Can Local Companies Participate in Japanese Manufacturing Chains?Sat, 09/01/2018 - 12:47
With the arrival of Mazda and INFINITI in recent years and reinvestments from companies such as Honda and Toyota, many opportunities have arisen for local companies to participate in Japanese manufacturing chains to supply OEMs directly or the Tier 1 suppliers accompanying them. However, Japanese players have identified several obstacles to grow their local supply chain at a faster pace, which forces them to still depend greatly on raw-material and component imports from their home country. Free-trade agreements and cost-competitive strategies show local supply as an advantage for international players, so strategies have to be implemented for Mexican players to raise their standards.
Having a local sourcing strategy will always prove advantageous due to the logistic advantages this offers and there are still opportunities for more local companies to integrate into our supply chain. Quality, short response times and support are areas of opportunity for new companies to compete against players with more experience in the market. The industry is becoming increasingly demanding and suppliers must have enough experience to not compromise OEM production or force companies into a recall. Both foreign and local suppliers have developed well in the Bajio; the opportunity is there and Mazda is open to growing its local supplier base. That being said, in terms of product costs, having a local or a foreign provider makes little difference considering that most components are priced in dollars.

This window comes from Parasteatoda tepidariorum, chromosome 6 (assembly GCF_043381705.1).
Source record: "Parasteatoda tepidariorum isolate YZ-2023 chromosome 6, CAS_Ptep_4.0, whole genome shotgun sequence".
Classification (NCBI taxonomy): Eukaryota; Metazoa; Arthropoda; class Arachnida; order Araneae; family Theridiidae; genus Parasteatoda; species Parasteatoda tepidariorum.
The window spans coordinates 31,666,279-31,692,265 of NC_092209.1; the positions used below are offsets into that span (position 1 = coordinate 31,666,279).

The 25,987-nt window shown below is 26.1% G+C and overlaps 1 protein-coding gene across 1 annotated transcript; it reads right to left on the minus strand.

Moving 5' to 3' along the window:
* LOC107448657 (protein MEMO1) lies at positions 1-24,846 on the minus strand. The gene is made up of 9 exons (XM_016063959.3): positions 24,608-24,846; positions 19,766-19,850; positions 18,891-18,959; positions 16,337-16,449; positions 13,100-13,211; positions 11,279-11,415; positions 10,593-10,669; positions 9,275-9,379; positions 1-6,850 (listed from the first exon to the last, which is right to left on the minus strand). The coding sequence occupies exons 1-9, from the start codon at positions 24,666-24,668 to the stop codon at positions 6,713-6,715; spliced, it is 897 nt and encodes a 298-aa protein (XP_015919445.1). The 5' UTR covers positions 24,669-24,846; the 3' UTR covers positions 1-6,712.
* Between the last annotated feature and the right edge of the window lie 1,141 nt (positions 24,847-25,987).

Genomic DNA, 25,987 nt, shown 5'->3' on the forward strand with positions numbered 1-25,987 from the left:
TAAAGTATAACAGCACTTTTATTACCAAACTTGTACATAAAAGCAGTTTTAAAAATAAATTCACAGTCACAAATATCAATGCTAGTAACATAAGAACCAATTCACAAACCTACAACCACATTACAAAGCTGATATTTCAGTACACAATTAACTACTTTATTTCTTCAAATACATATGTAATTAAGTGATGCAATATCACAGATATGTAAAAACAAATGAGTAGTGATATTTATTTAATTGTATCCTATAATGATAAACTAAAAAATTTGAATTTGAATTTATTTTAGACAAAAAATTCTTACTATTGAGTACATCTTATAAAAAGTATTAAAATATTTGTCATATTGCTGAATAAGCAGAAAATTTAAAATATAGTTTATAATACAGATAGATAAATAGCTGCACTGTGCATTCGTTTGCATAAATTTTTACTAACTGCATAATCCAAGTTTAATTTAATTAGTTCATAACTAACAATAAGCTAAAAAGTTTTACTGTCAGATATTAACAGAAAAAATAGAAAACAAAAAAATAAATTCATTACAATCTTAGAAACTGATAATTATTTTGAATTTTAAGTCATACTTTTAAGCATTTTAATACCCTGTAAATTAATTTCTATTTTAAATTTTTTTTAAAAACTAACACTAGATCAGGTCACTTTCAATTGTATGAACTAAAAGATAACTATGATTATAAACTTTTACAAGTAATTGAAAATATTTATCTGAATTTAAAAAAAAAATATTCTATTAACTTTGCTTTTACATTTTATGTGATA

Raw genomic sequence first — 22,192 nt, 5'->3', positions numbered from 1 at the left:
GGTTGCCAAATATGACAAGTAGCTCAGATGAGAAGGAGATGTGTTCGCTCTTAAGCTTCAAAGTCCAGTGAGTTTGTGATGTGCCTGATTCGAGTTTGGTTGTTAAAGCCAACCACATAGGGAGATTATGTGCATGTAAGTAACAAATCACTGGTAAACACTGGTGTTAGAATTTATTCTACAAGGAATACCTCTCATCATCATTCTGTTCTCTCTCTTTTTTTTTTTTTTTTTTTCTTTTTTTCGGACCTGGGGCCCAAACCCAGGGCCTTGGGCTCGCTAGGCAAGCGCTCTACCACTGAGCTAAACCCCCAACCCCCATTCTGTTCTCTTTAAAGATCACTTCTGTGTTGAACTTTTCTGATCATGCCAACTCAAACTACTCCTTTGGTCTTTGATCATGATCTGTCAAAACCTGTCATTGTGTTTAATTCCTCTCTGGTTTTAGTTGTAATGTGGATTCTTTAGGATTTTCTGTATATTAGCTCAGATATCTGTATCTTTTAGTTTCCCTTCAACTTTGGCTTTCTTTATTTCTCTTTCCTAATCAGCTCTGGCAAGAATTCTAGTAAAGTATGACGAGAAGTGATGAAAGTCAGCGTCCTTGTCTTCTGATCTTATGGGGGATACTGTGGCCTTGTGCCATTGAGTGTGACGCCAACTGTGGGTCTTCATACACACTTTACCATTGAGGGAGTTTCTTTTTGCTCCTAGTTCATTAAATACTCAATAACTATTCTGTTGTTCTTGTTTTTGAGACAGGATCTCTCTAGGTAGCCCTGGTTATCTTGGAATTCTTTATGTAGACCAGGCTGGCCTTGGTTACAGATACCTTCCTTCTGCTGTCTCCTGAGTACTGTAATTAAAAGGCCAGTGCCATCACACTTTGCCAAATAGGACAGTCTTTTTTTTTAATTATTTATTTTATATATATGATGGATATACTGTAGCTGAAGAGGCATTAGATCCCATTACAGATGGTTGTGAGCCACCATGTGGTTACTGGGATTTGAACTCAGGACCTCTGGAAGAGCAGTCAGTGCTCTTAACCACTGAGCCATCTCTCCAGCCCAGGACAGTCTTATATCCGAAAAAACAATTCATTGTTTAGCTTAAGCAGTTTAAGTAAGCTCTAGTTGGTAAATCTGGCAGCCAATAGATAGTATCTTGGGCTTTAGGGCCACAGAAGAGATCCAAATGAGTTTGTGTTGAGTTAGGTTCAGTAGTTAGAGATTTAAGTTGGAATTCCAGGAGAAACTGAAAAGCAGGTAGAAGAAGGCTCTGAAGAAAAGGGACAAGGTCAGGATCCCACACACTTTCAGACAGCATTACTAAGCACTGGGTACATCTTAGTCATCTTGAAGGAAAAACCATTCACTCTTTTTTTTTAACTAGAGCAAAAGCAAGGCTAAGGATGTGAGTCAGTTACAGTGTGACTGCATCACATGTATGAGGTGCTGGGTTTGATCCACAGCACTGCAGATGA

There are still many opportunities for suppliers to collaborate in Nissan’s production processes. Even in raw material supply including plastics, steel and aluminum, there is an opportunity as long as the government offers the proper incentives for local companies to grow their operations and boost their quality. We understand that localized sourcing leads to much more competitive costs and an easier distribution process and we are in a constant search to localize our supplier network. There have been cases in which companies have not been able to meet our quality requirements. Nevertheless, we believe that with the right incentives and support, supplier companies can grow their participation in the global industry.
We are working with local service companies and suppliers of spare parts for our equipment but we still do not have many partners in component supply. Unlike what happens in other countries such as Thailand, finding component suppliers in Mexico is challenging. The government should make supply chain development a priority. Availability of local suppliers will ensure that more OEMs and Tier 1 suppliers like us continue to invest in the country. At the same time, the new administration should create favorable conditions for companies to invest in technology and develop their human talent. Cost competitivity is also an area of opportunity for the country. Mexico is still at a disadvantage compared to other countries regarding energy costs. Meanwhile, lack of security has increased our logistics costs, mainly in shipments to the US.